Daewoo Nubira (1997 - 1999) review

BY ANDY ENRIGHT

Introduction

The Nubira, alongside the Lanos and Leganza, represents the second wave of Daewoo vehicles to arrive in the UK. A more sophisticated offering than its predecessor, the underwhelming Espero, the Nubira pitches itself into a marketplace brimful with quality offerings from the mainstream manufacturers. Slightly smaller in size than such standard fare as the Ford Mondeo and Peugeot 406 but facing up to squarely to the Rover 400/45 and Mitsubishi Carisma, the Nubira offers keen value for money and a generous level of trim. Traditionally appealing to a mature clientele who place a premium on value, reliability and a watertight warranty agreement, Daewoo's models, won't attract those who prioritise refinement and handling. The impressive three years free servicing offer on new models is invalidated unless bought through a Daewoo retail centre, unlike the AA cover and warranty for the same period. If this level of after sales service sounds attractive, a nearly new Nubira, whilst not the most dynamic saloon may well be the most commonsense option.

Models

Models Covered: 4DR SALOON, 5DR ESTATE: [1.6SE & 2.0 CDX]

History

The Nubira was launched to the British public in September 1997. The range has remained largely unchanged since launch, and comprised four door saloons and a five-door estate. Engine options available consisted of a 1.6 fuel injected unit that developed 105bhp and a 2.0 injected motor that made a punchy 132bhp. This would outstrip other 2.0 offerings, some with renowned driver appeal such as Ford's Mondeo or the Nissan Primera, to 60mph despite the Nubira's unassuming appearance and image. There were two available trim levels, based purely on the engine choice. The 1.6 litre car was badged as an SE, and the two litre car carried the CDX nomenclature. An automatic gearbox option existed for the CDX models, but was unavailable on the SE.

What You Get

The core aspect of the Daewoo showroom appeal is comfortable, hassle free motoring. The Nubira is reasonably well specified in standard trim, with the base Nubira, the SE, being fitted with air conditioning, twin airbags, immobiliser and alarm, four speaker RDS radio/cassette, metallic paint and body colour bumpers. The 2.0 CDX model can most easily be identified by its electrically adjustable/heated body coloured door mirrors, and is also fitted with rear electric windows, six speaker stereo system and front fog lamps. Whilst even the most ardent Daewoo supporter wouldn't argue that these are the most stylish or best handling choices in the sector, the Nubira offers reliable transport backed up by a cast iron warranty and an after sales service of recognised excellence. Esteemed partners such as ItalDesign and Ricardo were drafted in to work on the car, and those expecting economy basic wheels may well be in for a pleasant surprise. As is always the case with previously owned cars, however, a generous standard specification has relatively little bearing on the residual value of the model. Of greater import is the perceived image and with critically acclaimed models such as the Matiz being introduced, Daewoo's stock may well be on the rise.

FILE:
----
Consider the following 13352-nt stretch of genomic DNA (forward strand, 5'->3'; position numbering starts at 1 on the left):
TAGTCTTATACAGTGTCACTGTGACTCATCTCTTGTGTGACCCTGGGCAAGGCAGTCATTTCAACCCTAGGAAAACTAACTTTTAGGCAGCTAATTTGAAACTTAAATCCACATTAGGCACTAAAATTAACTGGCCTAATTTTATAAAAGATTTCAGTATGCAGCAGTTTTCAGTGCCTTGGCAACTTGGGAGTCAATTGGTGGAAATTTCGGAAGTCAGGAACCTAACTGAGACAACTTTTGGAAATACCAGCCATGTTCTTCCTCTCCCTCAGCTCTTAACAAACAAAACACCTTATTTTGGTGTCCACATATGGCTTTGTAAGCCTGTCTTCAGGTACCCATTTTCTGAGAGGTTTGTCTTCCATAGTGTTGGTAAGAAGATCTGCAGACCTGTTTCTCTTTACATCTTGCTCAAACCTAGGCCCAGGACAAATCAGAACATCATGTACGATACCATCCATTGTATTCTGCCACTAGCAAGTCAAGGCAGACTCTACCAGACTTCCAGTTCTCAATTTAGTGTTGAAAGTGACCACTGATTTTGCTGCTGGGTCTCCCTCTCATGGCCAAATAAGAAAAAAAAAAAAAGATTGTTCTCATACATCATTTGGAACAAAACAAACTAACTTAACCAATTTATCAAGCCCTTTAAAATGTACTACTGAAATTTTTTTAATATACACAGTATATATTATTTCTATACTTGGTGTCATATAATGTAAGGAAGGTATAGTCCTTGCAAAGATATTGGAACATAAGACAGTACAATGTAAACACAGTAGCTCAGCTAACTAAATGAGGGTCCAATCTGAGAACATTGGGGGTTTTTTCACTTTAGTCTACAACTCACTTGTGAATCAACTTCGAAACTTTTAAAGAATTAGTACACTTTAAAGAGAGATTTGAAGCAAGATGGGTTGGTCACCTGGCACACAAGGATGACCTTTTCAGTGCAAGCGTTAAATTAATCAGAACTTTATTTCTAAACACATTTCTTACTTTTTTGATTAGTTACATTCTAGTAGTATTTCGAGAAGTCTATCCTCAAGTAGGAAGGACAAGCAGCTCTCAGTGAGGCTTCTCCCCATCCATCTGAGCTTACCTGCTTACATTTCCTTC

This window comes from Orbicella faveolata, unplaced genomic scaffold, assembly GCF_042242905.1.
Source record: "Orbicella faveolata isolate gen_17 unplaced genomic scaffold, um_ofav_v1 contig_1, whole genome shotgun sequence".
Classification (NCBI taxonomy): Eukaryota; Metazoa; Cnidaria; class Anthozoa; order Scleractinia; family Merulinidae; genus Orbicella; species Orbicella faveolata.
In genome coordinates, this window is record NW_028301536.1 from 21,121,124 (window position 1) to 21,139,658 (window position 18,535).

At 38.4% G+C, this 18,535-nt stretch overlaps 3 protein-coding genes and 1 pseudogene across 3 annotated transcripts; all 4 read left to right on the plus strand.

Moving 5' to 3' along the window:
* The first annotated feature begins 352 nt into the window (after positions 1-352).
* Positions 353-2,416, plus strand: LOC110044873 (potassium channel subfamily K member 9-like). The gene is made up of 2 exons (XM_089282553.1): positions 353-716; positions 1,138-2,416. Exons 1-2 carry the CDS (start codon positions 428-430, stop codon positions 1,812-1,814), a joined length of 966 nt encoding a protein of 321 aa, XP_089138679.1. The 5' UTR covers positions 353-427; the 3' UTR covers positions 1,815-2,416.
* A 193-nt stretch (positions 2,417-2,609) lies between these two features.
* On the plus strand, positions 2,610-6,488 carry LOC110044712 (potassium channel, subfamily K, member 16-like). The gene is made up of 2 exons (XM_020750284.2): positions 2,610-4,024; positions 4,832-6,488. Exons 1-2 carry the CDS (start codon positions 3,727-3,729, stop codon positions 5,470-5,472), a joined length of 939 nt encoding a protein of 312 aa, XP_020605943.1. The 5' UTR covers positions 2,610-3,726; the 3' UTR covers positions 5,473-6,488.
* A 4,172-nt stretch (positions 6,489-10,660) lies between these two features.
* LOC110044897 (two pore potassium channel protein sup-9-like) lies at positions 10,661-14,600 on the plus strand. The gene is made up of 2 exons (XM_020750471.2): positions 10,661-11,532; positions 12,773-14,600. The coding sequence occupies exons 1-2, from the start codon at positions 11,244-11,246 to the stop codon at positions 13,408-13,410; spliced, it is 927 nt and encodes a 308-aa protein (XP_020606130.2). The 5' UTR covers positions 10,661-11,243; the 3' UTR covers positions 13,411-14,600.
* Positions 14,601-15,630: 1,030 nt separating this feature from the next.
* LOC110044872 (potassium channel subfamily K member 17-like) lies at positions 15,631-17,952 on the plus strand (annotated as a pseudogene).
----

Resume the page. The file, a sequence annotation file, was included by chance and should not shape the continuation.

What You Pay

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What to Look For

No significant faults have been noticed with the Nubira to date. In order to get the best from the warranty package check to ensure that servicing has been carried out at the specified intervals. Due to its generally mature customer base, a Nubira will probably have led an easier life than many more dynamically acclaimed rivals.

Replacement Parts

(approx based on a Nubira 1.6 SE) Daewoo parts prices have come down since the GM takeover. Therefore, a clutch assembly will be around £80 and a battery should be close to £50. Brake pads are around £17 a front set with the rear pads relieving you of £20. Set aside £60 for an exhaust system centre section, whilst a water pump will also see £60 disappearing from the current account.

On the Road

Three years ago Daewoo was producing warmed over previous generation Vauxhall Astras and Cavaliers, so viewed in this context the steps forward made with the Nubira are little short of remarkable. Whilst not competing on the same plane (as regards handling) as the Mondeo, Primera or 406, the Nubira's comfort-oriented perspective provides a cosseting ride. The design aspiration for the car was for a competitive mainstream product, and whilst the Nubira won't cut a dash in the car park or make its driver seek out a favourite set of bends, it nonetheless makes a fair fist of the basic requirements. If the budget will allow, go for the 2.0 injection models, as the 1.6 is a touch thrashy when worked hard.

Overall

The Daewoo Nubira is a wise choice if low involvement, hassle-free motoring is your aim. It's probably the most mainstream car in the Daewoo range, which when coupled with their attractive value proposition makes it a sensible buy. The Nubira represents a relatively painless way of making a big saving on a nearly new midrange saloon.